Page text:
Alastair Cook, Ashes, Brendon McCullum, Cricket, England, New Zealand, Test Cricket, Test series, West Indies
The last 18 months have been an extremely tough ride for England. Ever since the pummeling they received from Australia in the last Ashes it has been a series of problems for England. From a loss to the Netherlands in the 2014 T20 World Cup to their early and unseemly departure from the 2015 World Cup.
However it was time for a fresh start. Time to put their one day woes behind them and look ahead to the 2015 Ashes series at home. England began their journey with a 3 Test series against the West Indies. A series that was supposed to be a breeze for England according to ECB Chairman Colin Graves who labelled the West Indies as ‘mediocre’. It was far from that as the series ended 1-1. England had pursued with an older and more experienced side and it had backfired. It was time for change, time for new blood as England’s next adversary was possibly the most aggressive cricketer and his ten men.
It was only a two test series but it was expected to be thrilling. Regardless of the format being played, Brendon McCullum had only one gear, attack. A gear that generally eluded Alastair Cook.
The first test began poorly for England, their top four batsmen fell for just 30 runs. Was this just a taster for what was to come in the Ashes? If England could not face up to New Zealand, how did they expect to deal with Australia and their Mitchell’s? England were saved from an embarrassing collapse as their younger players came through. Joe Root and Ben Stokes scored 98 and 92 respectively with Stokes going at almost a run a ball. Half centuries from Jos Buttler and Moeen Ali saw England to a respectable first innings score of 389.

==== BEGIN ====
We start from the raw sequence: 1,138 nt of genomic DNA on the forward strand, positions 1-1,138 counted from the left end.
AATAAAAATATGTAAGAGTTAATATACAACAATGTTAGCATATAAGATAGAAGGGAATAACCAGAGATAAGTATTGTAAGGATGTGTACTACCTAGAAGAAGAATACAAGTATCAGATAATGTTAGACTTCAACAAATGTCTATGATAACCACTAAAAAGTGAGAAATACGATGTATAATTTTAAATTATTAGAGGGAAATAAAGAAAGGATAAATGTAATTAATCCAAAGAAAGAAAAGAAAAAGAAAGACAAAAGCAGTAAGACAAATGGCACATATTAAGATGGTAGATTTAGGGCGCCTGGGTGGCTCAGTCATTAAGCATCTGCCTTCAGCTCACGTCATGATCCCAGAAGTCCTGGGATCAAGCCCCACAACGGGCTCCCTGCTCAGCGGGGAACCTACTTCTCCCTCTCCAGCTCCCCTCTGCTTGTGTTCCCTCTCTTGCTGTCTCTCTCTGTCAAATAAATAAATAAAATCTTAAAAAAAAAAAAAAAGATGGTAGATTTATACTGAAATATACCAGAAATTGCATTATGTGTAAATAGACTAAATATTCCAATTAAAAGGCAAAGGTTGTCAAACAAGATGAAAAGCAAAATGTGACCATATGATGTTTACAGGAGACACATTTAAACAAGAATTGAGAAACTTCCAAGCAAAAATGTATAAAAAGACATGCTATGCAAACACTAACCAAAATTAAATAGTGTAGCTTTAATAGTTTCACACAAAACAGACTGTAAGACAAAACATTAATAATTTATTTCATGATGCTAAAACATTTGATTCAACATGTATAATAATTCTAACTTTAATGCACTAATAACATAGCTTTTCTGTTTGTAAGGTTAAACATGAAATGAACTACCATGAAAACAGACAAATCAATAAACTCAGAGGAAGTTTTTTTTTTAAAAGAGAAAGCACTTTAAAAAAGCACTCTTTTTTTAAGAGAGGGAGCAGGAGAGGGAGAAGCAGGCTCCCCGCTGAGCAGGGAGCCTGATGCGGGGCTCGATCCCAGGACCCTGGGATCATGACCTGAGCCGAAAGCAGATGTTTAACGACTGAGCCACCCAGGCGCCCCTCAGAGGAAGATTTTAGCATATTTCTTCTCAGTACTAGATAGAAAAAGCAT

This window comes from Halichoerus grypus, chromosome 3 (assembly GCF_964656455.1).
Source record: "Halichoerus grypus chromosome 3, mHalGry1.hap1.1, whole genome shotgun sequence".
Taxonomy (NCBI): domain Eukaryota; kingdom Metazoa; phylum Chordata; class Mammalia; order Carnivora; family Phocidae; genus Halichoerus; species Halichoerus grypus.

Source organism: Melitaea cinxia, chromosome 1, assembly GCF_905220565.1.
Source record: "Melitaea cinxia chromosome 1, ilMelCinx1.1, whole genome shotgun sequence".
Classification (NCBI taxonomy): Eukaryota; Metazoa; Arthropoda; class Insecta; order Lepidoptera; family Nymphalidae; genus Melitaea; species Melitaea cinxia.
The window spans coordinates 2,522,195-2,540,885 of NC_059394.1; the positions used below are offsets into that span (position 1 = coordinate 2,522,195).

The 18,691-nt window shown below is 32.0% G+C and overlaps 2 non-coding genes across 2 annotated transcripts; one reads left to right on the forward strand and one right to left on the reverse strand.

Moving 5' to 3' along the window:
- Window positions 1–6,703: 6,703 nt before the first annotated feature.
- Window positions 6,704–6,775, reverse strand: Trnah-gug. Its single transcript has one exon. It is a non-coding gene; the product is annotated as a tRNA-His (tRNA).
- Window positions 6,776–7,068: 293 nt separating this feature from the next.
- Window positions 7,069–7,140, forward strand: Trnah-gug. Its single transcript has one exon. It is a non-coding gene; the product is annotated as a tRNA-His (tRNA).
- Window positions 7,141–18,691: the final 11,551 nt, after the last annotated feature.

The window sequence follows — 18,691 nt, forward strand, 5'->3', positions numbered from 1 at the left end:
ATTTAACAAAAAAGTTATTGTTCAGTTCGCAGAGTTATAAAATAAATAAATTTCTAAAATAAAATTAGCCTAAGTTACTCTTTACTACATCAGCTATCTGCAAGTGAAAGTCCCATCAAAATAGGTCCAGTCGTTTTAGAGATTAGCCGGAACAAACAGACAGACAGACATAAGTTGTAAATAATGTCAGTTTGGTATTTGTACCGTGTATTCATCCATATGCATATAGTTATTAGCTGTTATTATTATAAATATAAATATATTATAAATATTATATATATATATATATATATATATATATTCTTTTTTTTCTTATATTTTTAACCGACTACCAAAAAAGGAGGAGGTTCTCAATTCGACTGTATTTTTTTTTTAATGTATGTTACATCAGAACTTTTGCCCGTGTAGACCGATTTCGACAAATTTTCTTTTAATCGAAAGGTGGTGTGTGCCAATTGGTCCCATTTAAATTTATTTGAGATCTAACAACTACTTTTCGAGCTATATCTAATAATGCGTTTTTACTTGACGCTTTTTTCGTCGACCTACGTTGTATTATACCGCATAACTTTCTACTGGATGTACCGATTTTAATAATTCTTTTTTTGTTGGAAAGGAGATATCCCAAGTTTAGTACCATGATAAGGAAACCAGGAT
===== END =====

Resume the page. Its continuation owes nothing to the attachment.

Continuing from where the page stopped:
New Zealand however, made scoring look all too easy. Unlike England, their top four batsmen all scored half centuries with Kane Williamson scoring a fantastic 132. New Zealand scored 523 and left England trailing by 134 runs.
What came from there though was not expected. Cook found form and scored 162, Stokes scored a century at a strike rate of 110 and England set New Zealand a target of 344 to score in less than a day. England still had their work cut out for them but their bowlers shone through. New Zealand were 0-2 in two overs and 12-3 in six. Whilst Williamson was at the crease there was always a chance, but that soon changed. Ben Stokes came on to bowl the 24th over and within two balls the game had swung drastically in England’s favour. Stokes removed Williamson and McCullum in consecutive balls. Corey Anderson and BJ Watling put on a stand but New Zealand fell 124 runs short.
It was a fantastic test for England. Not only did they perform well but they looked to play aggressively. Even their field settings were uncharacteristically threatening. The series was shaping up to be an interesting one.
The second game of the two test series was just as intriguing. At the end of the second innings, scores were equal. Both teams had scored 350 runs. It was as though the test was starting again from scratch as a very long ODI. Or so it seemed from the way New Zealand batted. Eight of their batsmen smashed sixes. They all played as though they were channeling their captain Brendon McCullum. Oddly, the only man who played a real test innings was Brendon McCullum himself. New Zealand went on to score 454 runs at almost five runs an over.
The rain cut down England’s time to make the runs by almost two sessions, their day five target was near impossible. Had the roles been reversed there might have been some hope that New Zealand could pull off a stunner but this was England. They played the only way they knew how and fell 199 runs short.
The series ended 1-1 with fans wanting more. It was a fantastic series and a real challenge for England. Alastair Cook and his men will need to learn to be much more aggressive against Michael Clarke.